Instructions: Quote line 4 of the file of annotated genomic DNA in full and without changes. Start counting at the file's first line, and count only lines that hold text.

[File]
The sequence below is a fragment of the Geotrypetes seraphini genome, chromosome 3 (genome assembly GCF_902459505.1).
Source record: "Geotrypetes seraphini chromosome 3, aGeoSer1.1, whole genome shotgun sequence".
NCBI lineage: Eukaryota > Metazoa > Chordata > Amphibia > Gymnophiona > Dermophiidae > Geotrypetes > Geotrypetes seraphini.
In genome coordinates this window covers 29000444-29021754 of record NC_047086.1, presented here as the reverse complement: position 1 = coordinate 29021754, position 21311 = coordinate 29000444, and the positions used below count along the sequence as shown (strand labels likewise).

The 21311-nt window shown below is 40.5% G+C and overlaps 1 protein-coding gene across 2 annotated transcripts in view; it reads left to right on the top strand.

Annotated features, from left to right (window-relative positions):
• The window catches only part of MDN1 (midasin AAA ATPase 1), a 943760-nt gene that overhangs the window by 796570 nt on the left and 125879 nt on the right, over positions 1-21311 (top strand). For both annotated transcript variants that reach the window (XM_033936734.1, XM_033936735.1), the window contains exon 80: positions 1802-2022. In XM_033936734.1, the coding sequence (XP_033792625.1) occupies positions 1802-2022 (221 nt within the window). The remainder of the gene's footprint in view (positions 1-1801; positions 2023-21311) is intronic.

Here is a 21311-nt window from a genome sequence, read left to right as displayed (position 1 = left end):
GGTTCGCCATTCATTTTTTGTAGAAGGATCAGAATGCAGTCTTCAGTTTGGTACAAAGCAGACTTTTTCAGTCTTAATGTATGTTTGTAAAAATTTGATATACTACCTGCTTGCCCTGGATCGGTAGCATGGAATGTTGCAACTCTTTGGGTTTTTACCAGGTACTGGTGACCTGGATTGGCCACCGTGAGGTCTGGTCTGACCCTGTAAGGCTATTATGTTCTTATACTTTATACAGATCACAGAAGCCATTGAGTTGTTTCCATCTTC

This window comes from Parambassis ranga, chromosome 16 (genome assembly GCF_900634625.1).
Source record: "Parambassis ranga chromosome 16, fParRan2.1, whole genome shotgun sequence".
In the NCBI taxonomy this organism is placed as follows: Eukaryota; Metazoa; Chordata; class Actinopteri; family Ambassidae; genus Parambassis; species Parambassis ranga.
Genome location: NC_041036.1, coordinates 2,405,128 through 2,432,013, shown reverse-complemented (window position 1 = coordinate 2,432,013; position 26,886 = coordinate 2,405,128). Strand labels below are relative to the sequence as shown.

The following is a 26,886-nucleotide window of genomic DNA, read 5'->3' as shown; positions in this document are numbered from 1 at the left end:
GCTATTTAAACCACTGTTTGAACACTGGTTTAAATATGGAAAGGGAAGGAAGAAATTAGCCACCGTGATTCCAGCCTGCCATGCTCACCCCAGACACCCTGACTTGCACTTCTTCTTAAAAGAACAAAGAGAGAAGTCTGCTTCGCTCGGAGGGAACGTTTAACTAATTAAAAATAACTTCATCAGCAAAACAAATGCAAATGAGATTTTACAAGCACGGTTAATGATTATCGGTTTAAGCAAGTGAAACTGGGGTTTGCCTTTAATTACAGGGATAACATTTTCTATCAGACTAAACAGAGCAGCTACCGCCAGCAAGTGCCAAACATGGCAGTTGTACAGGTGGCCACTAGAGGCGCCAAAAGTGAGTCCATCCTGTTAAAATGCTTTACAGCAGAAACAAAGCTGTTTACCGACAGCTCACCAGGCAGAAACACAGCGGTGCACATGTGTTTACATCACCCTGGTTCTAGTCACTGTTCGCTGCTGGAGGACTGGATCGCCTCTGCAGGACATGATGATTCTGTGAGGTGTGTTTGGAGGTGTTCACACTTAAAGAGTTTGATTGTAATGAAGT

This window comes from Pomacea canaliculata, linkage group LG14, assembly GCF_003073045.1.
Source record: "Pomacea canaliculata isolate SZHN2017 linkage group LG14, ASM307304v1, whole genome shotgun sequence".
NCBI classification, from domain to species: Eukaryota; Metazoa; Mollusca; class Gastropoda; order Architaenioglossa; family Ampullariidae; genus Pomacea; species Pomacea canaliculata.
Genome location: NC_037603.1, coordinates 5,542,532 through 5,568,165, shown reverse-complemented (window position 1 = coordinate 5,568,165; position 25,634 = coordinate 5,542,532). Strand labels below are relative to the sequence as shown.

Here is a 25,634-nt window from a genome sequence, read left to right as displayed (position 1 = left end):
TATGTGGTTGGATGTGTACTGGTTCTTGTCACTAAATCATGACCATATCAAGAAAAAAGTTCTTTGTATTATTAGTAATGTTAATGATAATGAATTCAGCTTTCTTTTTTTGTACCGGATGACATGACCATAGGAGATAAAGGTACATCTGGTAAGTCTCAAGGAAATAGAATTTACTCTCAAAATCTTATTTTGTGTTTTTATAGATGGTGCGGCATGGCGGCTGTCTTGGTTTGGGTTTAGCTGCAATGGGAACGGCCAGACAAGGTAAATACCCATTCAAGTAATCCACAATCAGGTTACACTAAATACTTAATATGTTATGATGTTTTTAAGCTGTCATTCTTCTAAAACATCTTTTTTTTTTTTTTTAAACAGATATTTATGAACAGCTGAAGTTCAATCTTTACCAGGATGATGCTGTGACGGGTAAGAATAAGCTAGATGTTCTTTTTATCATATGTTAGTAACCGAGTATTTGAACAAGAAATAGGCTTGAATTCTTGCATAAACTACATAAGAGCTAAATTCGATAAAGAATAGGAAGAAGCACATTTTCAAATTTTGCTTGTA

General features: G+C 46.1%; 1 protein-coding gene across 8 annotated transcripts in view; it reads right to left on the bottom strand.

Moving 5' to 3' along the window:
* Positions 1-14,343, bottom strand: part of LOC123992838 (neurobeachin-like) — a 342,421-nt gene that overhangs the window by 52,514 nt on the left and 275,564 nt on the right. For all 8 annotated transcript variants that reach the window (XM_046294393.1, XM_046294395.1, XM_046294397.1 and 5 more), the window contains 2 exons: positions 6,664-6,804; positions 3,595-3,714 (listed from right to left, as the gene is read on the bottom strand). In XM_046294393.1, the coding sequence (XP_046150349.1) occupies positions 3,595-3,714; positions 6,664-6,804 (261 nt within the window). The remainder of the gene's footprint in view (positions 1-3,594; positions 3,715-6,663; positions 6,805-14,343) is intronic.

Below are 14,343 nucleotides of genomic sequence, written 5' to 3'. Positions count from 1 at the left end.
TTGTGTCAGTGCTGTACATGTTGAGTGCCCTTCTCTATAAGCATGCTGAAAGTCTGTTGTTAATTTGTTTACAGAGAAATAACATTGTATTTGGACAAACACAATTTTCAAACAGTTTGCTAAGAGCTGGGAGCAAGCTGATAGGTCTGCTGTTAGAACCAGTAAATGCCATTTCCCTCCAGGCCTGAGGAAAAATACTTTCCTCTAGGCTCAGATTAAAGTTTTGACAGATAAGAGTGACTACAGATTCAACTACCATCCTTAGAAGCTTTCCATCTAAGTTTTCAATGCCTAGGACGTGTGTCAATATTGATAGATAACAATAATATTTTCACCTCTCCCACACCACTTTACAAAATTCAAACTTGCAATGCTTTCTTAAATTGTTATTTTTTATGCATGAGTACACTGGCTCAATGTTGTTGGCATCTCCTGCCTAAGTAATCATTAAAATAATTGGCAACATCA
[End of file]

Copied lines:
In genome coordinates this window covers 29000444-29021754 of record NC_047086.1, presented here as the reverse complement: position 1 = coordinate 29021754, position 21311 = coordinate 29000444, and the positions used below count along the sequence as shown (strand labels likewise).